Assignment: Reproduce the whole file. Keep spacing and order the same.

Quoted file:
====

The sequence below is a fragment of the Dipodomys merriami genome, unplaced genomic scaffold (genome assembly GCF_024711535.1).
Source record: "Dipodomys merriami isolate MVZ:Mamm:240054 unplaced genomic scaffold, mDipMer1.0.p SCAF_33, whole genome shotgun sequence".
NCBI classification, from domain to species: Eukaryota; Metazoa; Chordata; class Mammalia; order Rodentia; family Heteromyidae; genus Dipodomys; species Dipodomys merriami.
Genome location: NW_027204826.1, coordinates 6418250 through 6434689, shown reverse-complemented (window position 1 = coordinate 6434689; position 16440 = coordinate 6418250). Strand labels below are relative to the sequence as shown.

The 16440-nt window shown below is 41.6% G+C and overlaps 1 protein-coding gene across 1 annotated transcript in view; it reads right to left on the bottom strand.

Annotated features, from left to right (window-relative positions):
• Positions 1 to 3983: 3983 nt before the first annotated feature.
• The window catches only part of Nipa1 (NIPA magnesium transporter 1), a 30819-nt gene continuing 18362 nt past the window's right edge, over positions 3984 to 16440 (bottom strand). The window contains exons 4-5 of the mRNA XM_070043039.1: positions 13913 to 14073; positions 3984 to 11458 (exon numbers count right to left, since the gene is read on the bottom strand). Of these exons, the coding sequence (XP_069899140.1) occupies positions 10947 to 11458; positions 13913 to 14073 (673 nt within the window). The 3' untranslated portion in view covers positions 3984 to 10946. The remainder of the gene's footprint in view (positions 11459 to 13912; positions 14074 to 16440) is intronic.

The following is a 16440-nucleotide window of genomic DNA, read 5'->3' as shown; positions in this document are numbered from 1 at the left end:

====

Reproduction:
The sequence below is a fragment of the Dipodomys merriami genome, unplaced genomic scaffold (genome assembly GCF_024711535.1).
Source record: "Dipodomys merriami isolate MVZ:Mamm:240054 unplaced genomic scaffold, mDipMer1.0.p SCAF_33, whole genome shotgun sequence".
NCBI classification, from domain to species: Eukaryota; Metazoa; Chordata; class Mammalia; order Rodentia; family Heteromyidae; genus Dipodomys; species Dipodomys merriami.
Genome location: NW_027204826.1, coordinates 6418250 through 6434689, shown reverse-complemented (window position 1 = coordinate 6434689; position 16440 = coordinate 6418250). Strand labels below are relative to the sequence as shown.

The 16440-nt window shown below is 41.6% G+C and overlaps 1 protein-coding gene across 1 annotated transcript in view; it reads right to left on the bottom strand.

Annotated features, from left to right (window-relative positions):
• Positions 1 to 3983: 3983 nt before the first annotated feature.
• The window catches only part of Nipa1 (NIPA magnesium transporter 1), a 30819-nt gene continuing 18362 nt past the window's right edge, over positions 3984 to 16440 (bottom strand). The window contains exons 4-5 of the mRNA XM_070043039.1: positions 13913 to 14073; positions 3984 to 11458 (exon numbers count right to left, since the gene is read on the bottom strand). Of these exons, the coding sequence (XP_069899140.1) occupies positions 10947 to 11458; positions 13913 to 14073 (673 nt within the window). The 3' untranslated portion in view covers positions 3984 to 10946. The remainder of the gene's footprint in view (positions 11459 to 13912; positions 14074 to 16440) is intronic.

The following is a 16440-nucleotide window of genomic DNA, read 5'->3' as shown; positions in this document are numbered from 1 at the left end: